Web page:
Comparison and utility of King-Devick and ImPACT® composite scores in adolescent concussion patients

B. Joel Tjarks, Jason C. Dorman, Verle D. Valentine, Thayne Munce, Paul A. Thompson, Shanna L. Kindt, Michael F. Bergeron

Research output: Contribution to journalArticle

34 Citations (Scopus)

Abstract

The King-Devick (KD) oculomotor test has recently been advocated for sideline diagnosis of concussion. Although visual processing and performance are often impaired in concussion patients, the utility of KD as a concussion diagnostic tool is not validated. Purpose To examine the diagnostic value of KD, by comparing KD with post-concussion symptom scale (PCSS) and ImPACT® composite scores. We hypothesized that KD would be correlated with visual motor speed/memory (VMS, VIS) and reaction time (RT), because all require cognitive visual processing. We also expected parallel changes in KD and PCSS across recovery. Methods Thirty-five concussed individuals (12-19 y; 18 females, 17 males) were evaluated with PCSS, ImPACT® composite and KD scores over four clinical visits (V). Results KD times improved with each visit (ΔV1-V2: 7.86 ± 11.82; ΔV2-V3: 9.17 ± 11.07; ΔV3-V4: 5.30 ± 7.87 s) and paralleled improvements in PCSS (ΔV1-V2: 8.97 ± 20.27; ΔV2-V3: 8.69 ± 14.70; ΔV3-V4: 6.31 ± 7.71), RT (ΔV1-V2: 0.05 ± 0.21; ΔV2-V3: 0.09 ± 0.19; ΔV3-V4 0.03 ± 0.07) and VMS (ΔV1-V2: - 5.27 ± 6.98; ΔV2-V3: - 2.61 ± 6.48; ΔV3-V4: - 2.35 ± 5.22). Longer KD times were associated with slower RT (r = 0.67; P < 0.0001) and lower VMS (r = - 0.70; P < 0.0001), respectively. Conclusion Cognitive visual performance testing using KD has utility in concussion evaluation. Validation would further establish KD as an effective ancillary tool in longitudinal concussion management and research.

Original languageEnglish (US)
Pages (from-to)148-153
Number of pages6
JournalJournal of the Neurological Sciences
Volume334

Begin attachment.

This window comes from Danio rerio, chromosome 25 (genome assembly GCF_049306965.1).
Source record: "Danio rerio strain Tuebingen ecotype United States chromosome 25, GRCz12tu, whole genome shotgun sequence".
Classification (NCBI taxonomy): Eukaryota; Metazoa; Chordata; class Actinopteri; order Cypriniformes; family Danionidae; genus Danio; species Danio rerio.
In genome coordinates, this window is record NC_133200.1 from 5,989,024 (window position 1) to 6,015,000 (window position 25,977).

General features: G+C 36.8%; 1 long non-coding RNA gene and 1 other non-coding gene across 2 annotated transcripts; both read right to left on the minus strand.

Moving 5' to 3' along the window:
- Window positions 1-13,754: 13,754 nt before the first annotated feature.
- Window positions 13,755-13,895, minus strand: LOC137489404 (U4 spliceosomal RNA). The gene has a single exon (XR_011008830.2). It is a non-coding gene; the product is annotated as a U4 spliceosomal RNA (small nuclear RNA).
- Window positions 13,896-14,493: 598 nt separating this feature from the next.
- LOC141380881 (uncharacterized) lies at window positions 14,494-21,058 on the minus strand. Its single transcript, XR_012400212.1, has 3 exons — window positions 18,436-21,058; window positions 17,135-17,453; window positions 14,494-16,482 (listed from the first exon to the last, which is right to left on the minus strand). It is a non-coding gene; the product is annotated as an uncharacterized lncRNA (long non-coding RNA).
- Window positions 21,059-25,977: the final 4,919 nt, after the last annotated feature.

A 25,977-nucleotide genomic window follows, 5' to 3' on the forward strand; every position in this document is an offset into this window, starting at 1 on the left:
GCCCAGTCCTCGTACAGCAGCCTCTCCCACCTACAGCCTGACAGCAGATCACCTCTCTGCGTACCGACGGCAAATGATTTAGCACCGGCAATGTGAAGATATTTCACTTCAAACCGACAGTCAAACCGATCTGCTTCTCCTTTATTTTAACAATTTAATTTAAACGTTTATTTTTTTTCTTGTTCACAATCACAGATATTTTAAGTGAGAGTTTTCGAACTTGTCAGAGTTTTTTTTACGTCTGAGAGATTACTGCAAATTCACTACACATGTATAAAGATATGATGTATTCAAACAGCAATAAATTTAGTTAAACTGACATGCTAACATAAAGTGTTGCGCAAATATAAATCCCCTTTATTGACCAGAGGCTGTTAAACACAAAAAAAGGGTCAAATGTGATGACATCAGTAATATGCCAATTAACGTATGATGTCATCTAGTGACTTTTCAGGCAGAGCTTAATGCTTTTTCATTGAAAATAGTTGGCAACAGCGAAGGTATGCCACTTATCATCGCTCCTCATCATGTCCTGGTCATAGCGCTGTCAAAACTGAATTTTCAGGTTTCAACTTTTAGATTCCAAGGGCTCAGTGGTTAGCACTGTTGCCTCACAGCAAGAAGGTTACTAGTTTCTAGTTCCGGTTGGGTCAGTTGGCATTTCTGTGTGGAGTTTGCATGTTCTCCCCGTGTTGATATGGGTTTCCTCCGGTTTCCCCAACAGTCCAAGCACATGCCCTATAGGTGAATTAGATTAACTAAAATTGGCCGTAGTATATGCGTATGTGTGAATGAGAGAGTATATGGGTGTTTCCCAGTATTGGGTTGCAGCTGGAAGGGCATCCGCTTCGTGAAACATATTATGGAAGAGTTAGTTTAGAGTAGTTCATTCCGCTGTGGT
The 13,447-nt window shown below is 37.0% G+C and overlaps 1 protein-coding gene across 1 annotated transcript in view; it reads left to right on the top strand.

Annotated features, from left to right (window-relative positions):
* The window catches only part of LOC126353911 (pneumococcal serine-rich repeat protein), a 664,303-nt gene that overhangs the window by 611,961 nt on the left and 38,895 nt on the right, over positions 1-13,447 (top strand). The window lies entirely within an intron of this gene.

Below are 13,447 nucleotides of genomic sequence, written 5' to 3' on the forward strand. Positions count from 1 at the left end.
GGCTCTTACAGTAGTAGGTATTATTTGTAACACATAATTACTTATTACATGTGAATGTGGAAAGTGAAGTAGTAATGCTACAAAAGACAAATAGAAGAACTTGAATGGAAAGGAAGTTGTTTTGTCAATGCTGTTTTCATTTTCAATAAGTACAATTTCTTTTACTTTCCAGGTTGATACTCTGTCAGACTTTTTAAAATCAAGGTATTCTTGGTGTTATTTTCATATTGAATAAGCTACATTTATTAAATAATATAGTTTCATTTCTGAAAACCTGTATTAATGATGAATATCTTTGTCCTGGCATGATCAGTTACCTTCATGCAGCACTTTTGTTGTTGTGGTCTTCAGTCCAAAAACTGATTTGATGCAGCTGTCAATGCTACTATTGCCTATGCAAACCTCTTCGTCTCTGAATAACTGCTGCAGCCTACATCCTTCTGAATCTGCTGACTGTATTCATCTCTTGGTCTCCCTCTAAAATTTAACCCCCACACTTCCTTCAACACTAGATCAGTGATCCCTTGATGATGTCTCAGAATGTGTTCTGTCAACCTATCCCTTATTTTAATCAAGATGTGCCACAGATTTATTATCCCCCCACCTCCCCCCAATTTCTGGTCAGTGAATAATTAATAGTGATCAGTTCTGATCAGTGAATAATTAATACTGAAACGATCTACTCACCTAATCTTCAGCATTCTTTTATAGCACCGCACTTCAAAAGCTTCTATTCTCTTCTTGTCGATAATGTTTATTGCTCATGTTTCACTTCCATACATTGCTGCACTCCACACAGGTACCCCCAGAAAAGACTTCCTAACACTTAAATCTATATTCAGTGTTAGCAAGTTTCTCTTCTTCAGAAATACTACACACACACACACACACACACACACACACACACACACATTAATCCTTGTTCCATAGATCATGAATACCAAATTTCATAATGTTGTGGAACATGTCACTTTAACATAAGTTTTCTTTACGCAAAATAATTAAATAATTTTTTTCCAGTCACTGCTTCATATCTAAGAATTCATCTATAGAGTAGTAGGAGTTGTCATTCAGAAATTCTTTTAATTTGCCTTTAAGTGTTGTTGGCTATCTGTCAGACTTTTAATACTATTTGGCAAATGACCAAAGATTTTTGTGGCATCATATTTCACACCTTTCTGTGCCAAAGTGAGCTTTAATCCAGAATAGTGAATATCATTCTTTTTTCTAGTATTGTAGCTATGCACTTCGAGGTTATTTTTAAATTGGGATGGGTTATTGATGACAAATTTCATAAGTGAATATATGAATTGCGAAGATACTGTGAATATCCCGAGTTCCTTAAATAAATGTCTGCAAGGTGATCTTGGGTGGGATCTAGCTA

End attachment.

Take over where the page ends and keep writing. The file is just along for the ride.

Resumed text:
Issue number1-2
DOIs
StatePublished - Nov 15 2013
Externally publishedYes

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Post-Concussion Syndrome
Reaction Time
Research

Keywords

  • Diffuse axonal injury
  • Neuropsychological tests
  • Oculomotor dysfunction
  • Post-concussion syndrome
  • Return to play
  • Traumatic brain injury
  • Visual-motor deficits

ASJC Scopus subject areas

  • Neurology
  • Clinical Neurology

Cite this

Tjarks, B. J., Dorman, J. C., Valentine, V. D., Munce, T., Thompson, P. A., Kindt, S. L., & Bergeron, M. F. (2013). Comparison and utility of King-Devick and ImPACT® composite scores in adolescent concussion patients. Journal of the Neurological Sciences, 334(1-2), 148-153. https://doi.org/10.1016/j.jns.2013.08.015

Comparison and utility of King-Devick and ImPACT® composite scores in adolescent concussion patients. / Tjarks, B. Joel; Dorman, Jason C.; Valentine, Verle D.; Munce, Thayne; Thompson, Paul A.; Kindt, Shanna L.; Bergeron, Michael F.

In: Journal of the Neurological Sciences, Vol. 334, No. 1-2, 15.11.2013, p. 148-153.

Research output: Contribution to journalArticle

Tjarks, B. Joel ; Dorman, Jason C. ; Valentine, Verle D. ; Munce, Thayne ; Thompson, Paul A. ; Kindt, Shanna L. ; Bergeron, Michael F. / Comparison and utility of King-Devick and ImPACT® composite scores in adolescent concussion patients. In: Journal of the Neurological Sciences. 2013 ; Vol. 334, No. 1-2. pp. 148-153.
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title = "Comparison and utility of King-Devick and ImPACT{\circledR} composite scores in adolescent concussion patients",